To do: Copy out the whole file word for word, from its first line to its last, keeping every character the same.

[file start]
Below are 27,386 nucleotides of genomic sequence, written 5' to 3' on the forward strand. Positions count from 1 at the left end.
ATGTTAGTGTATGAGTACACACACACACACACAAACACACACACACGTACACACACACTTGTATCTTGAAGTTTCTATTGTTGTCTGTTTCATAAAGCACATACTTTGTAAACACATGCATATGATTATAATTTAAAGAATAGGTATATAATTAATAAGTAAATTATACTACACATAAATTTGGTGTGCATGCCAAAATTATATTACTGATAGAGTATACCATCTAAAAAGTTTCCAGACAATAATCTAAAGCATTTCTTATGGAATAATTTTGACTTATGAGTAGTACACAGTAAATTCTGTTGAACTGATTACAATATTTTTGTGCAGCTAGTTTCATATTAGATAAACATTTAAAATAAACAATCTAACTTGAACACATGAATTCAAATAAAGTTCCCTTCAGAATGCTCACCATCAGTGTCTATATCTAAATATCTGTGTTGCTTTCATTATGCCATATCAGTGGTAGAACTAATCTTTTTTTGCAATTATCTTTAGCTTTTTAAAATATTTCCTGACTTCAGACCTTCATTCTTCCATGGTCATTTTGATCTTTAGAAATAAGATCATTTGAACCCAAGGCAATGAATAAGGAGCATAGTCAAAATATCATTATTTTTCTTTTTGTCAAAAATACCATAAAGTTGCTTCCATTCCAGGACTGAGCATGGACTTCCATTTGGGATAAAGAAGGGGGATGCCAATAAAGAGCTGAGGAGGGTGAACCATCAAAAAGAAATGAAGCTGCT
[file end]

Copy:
Below are 27,386 nucleotides of genomic sequence, written 5' to 3' on the forward strand. Positions count from 1 at the left end.
ATGTTAGTGTATGAGTACACACACACACACACAAACACACACACACGTACACACACACTTGTATCTTGAAGTTTCTATTGTTGTCTGTTTCATAAAGCACATACTTTGTAAACACATGCATATGATTATAATTTAAAGAATAGGTATATAATTAATAAGTAAATTATACTACACATAAATTTGGTGTGCATGCCAAAATTATATTACTGATAGAGTATACCATCTAAAAAGTTTCCAGACAATAATCTAAAGCATTTCTTATGGAATAATTTTGACTTATGAGTAGTACACAGTAAATTCTGTTGAACTGATTACAATATTTTTGTGCAGCTAGTTTCATATTAGATAAACATTTAAAATAAACAATCTAACTTGAACACATGAATTCAAATAAAGTTCCCTTCAGAATGCTCACCATCAGTGTCTATATCTAAATATCTGTGTTGCTTTCATTATGCCATATCAGTGGTAGAACTAATCTTTTTTTGCAATTATCTTTAGCTTTTTAAAATATTTCCTGACTTCAGACCTTCATTCTTCCATGGTCATTTTGATCTTTAGAAATAAGATCATTTGAACCCAAGGCAATGAATAAGGAGCATAGTCAAAATATCATTATTTTTCTTTTTGTCAAAAATACCATAAAGTTGCTTCCATTCCAGGACTGAGCATGGACTTCCATTTGGGATAAAGAAGGGGGATGCCAATAAAGAGCTGAGGAGGGTGAACCATCAAAAAGAAATGAAGCTGCT